Think NJ boardwalks, and what do you get? – rides; minigolf, Kohrs orange and vanilla softserve and a very “un”Fun house (according to our grandson). But how about swans? I didn’t think so.
But recently, down in Pt Pleasant, we were driving past the lake on the otherside of the boardwalk’s main parking lot when I spied two sets of cygnets on the shore with two magnificent white swans. Mike pulled our white 4 door around to get a better look just as I was remembering being chased by a swan in a canoe on Long Island once and pointing out the swans can be fierce.
Well, Mr. Great Swan himself was not at all pleased with the new white beast in the neighborhood and headed straight for our grille. Mike started to pull back but stopped since I was shouting that I couldn’t see the bird – but he was there, attacking our right front tire, then pecking the door, then …me! But with the window was closed, I only caught the glare in his eye.
Somehow, Mike managed to back the car up and out of the way with no harm done to bird or vehicle. Swan seemed extremely proud, stretching his wings, flicking his tail and stomping back to his brood on his immense webbed feet, having conquered the big foreign white intruder. Boy, was I glad for the car window. And those baby swans were adorable.
Last week was “immature” week on the beach – a immature common tern begging from a parent; the least of the least terns – I’d call them teeny terns – running along the beach and trying out their wings. And then, was that a single piping plover? I hope so, it would be the first for the year.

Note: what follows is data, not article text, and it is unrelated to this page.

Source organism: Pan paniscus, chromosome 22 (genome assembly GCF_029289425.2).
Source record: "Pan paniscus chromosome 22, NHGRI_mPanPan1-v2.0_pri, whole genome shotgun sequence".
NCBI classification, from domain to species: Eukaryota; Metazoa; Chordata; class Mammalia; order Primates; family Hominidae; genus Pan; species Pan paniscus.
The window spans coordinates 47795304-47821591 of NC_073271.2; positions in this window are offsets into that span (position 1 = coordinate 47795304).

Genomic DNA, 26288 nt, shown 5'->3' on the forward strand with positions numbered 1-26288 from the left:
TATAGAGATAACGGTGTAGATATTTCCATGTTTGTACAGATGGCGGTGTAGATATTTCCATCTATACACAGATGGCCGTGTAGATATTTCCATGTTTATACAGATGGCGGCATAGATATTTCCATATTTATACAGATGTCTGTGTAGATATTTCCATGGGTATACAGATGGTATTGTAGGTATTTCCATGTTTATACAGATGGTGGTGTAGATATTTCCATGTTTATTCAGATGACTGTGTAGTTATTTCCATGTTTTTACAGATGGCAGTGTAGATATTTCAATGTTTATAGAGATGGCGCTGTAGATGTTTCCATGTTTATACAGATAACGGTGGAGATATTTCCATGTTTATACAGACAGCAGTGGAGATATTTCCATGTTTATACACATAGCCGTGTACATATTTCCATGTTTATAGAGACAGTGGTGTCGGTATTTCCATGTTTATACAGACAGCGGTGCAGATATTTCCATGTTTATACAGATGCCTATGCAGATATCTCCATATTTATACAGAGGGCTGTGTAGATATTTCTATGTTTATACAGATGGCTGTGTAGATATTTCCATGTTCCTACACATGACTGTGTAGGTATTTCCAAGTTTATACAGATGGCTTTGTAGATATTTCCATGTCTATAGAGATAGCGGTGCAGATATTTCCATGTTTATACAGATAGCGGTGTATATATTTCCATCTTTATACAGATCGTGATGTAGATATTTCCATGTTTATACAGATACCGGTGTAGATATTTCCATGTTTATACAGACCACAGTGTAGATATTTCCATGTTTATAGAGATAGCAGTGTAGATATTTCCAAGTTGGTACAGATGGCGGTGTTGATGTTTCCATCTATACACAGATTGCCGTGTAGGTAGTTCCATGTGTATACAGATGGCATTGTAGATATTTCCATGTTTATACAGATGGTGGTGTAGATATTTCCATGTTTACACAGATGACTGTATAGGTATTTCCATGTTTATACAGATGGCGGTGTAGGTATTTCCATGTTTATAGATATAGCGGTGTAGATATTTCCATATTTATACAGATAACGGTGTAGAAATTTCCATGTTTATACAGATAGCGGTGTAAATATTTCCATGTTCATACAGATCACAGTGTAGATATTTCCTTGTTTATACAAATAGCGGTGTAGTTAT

Always big flocks. And in amongst the largest flocks of birds you see all the time; there are those birds that defy “birds of a feather”. Like two giants hiding out in a whole flock of common terns; two giants, both of whom were having bad scary hair days: two Royal terns. Or the ruddy turnstone running with the sanderlings.
Or the flip of that …. usually I’ve seen one or two semi-palmated plovers in between all those sanderlings, but last week, just the reverse.
And finally, what could that flock be of smaller than sanderlings, but looking like sanderlings, but really really small???
On the way home over seven bridges – an osprey nest platform, an osprey and 4 fledglings!
7 am along Seabright beach and it’s clear, cool, and clean on Sunday morning.
Passed two sleepers camped out on the beach as we started out, as well as a young couple embracing in their very own world. But then we were among friends – fishermen and black back gulls.
It was crab day on the beach – the black backs were feasting on all sorts of spider crab parts. I got to see my first live spider crab who was burying as far and as fast as he (she?) could in the sand. I would have too.
I’m always amazed at what different treasures you find on this beach compared to beaches near Pt Pleasant just 40 minutes south of here. Near Point Pleasant, you find whole big clam shells and moon snails and mussels; and occasionally, if you’re lucky, periwinkles and starfish. Seabright beach offers large beautiful rocks and these golden and white and black translucent shells I just discovered are called jingle shells (or mermaids toenails).
Lots of mermaids must have had pedicures on Saturday evening while those campers slept on the beach.
Stopping to watch a flock of terns fish before we turned around, we were suddenly surrounded by a blizzard of frenzy as the terns plunged in front of waves breaking close to the shore. The geometric flash of their wings was dizzying and for another first time, I saw a wave actually crest over a tern only to have the tern pop up, right out of the top of the wave’s crest. Wave 0, tern 1. And a good time to turn around.
Ah, Fall is on its way. Migration has begun. Sanderlings back in full force along the waterline today on Seabright Beach.
The five Oyster Catchers which have been on the beach since late June seem to have departed. But we caught a glimpse of a Skimmer in flight today.